Akhenaten died c. 1334, probably in his 16th year.Evidence reignal found by Professor Geoffrey Martin during re-excavation of the royal tomb at Amarna showed that blocking had been put in place in the burial chamber, suggesting that Akhenaten was buried there first. Others do not believe that the tomb was used, however, given the broken fragments of his sarcophagus and very canopic jars recovered from it, and also the examples of his broken-ushabtis found not only in the grave but also by Petrie in the city.
Amongst the distinctly 18th Dynasty jewelry found cached outside the royal tomb at Amarna the small gold ring cartridge Nefertiti is particularly significant.

Royal Scottish Museum, Edinburgh

What is almost certain is that his body does not remain at Amarna. A burnt mummy seen outside the royal tomb in the 1880s, and associated with jewelry from the tomb (including a small gold ring cartridge Nefertiti, was probably Coptic, as was other jewelry nearby . Members Akhenaten would not have left his body to be despoiled by his enemies after his death and the return to orthodoxy unleashed a reaction of destruction. They drove him to a place of safety and what better place to hide that in the old cemetery ground Royal Thebes where enemies would never think to research it? It was suggested that he was buried in tomb KV55, though other possibilities are equally probable.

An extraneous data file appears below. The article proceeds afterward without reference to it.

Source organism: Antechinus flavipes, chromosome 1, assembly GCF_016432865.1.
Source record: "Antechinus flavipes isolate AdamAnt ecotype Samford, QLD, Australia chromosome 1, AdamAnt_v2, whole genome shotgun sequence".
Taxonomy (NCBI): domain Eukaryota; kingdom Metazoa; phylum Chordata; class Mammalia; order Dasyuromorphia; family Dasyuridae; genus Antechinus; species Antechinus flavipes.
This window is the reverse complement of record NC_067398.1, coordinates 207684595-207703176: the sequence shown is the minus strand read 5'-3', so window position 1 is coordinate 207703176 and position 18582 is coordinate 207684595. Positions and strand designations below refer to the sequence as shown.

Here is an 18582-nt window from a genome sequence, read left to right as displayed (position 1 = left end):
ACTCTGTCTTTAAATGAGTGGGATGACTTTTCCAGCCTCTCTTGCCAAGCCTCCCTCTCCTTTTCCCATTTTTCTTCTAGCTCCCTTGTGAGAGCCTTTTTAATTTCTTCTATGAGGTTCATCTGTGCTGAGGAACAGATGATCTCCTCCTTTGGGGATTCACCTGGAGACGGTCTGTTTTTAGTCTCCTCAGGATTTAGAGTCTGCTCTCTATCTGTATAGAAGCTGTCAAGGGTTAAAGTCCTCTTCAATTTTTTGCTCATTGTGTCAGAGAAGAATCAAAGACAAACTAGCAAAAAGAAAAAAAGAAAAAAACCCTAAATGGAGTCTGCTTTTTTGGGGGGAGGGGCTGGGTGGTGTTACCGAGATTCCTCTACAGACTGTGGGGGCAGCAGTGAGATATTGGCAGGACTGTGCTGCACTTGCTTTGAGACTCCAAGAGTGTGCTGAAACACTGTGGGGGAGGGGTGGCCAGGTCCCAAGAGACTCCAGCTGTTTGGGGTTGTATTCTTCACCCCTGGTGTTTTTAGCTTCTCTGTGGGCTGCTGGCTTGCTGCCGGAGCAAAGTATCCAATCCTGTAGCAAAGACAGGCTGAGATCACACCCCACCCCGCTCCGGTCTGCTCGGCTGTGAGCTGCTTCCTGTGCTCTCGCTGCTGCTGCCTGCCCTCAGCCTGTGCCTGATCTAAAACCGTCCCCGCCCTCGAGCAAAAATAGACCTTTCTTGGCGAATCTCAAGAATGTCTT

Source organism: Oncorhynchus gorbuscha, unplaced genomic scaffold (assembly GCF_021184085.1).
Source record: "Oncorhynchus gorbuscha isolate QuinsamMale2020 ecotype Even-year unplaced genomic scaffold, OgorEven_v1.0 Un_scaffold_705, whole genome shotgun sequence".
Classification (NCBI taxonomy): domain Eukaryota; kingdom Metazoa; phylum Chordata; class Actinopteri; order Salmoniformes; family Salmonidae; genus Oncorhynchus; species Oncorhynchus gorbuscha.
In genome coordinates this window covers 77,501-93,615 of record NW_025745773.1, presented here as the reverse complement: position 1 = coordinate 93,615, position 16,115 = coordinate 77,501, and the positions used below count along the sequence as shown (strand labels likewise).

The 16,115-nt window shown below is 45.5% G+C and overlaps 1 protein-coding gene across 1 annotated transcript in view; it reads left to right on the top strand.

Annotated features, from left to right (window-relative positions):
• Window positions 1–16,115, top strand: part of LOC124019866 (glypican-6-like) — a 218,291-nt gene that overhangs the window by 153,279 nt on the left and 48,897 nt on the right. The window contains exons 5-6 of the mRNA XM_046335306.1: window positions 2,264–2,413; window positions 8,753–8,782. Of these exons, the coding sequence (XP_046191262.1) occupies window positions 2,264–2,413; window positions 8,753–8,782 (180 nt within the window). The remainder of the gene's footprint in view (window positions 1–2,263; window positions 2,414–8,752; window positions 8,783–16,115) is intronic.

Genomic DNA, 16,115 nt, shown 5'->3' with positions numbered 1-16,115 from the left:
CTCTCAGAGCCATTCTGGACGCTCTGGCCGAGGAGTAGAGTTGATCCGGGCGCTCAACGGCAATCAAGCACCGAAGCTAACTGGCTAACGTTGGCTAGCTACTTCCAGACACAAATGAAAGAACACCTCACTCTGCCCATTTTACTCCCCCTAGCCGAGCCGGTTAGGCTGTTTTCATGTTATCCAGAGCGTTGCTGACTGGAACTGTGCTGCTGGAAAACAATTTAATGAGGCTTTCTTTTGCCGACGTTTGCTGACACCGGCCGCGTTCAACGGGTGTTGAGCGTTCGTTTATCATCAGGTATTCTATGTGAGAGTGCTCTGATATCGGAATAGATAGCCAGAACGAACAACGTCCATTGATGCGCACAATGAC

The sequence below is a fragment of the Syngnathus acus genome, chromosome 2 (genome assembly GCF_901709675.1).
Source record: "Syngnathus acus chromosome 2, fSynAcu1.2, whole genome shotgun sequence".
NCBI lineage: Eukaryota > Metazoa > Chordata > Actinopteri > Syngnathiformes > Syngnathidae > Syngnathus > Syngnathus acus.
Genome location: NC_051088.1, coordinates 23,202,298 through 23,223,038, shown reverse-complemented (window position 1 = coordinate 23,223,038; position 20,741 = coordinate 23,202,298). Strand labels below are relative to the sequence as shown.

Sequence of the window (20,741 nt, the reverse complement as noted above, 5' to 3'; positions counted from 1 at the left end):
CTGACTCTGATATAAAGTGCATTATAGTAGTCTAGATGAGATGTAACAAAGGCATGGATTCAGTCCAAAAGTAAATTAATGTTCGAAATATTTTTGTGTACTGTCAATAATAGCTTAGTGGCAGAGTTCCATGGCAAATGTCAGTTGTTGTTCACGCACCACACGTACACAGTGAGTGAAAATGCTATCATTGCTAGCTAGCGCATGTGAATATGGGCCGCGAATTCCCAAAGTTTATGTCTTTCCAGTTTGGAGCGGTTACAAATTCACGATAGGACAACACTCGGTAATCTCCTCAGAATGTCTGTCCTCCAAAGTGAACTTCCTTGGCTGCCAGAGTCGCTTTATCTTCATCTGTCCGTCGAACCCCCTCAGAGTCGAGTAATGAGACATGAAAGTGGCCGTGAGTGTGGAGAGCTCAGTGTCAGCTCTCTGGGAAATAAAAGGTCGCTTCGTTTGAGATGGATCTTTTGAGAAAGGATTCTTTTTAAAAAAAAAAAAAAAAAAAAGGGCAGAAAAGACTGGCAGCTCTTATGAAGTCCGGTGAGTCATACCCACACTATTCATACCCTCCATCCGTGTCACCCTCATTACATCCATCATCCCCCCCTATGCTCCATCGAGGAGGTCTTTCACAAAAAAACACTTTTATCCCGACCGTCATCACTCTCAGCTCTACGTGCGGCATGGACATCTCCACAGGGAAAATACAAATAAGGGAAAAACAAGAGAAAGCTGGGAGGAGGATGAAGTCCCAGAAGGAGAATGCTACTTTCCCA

Akhenaten  (1352–1336  b.c.)  Called the “heretic pharaoh” because he changed the religion of  ancient Egypt, Akhenaten was the first known mono- theist in history. He believed there was only one  god, the Aten. Soon after he was crowned king, he  changed his name from Amenhotep IV to Akhenaten,  meaning “Aten is on the horizon.”

 He then raised  the little-known god, the Aten, meaning “disk of the  sun,” to supreme god in the religion. Akhenaten was the son of Amenhotep III, a plea- sure-loving king who devoted his life to building temples, and Queen Tiye, a strong-minded woman  if her portraits tell us anything about her personality.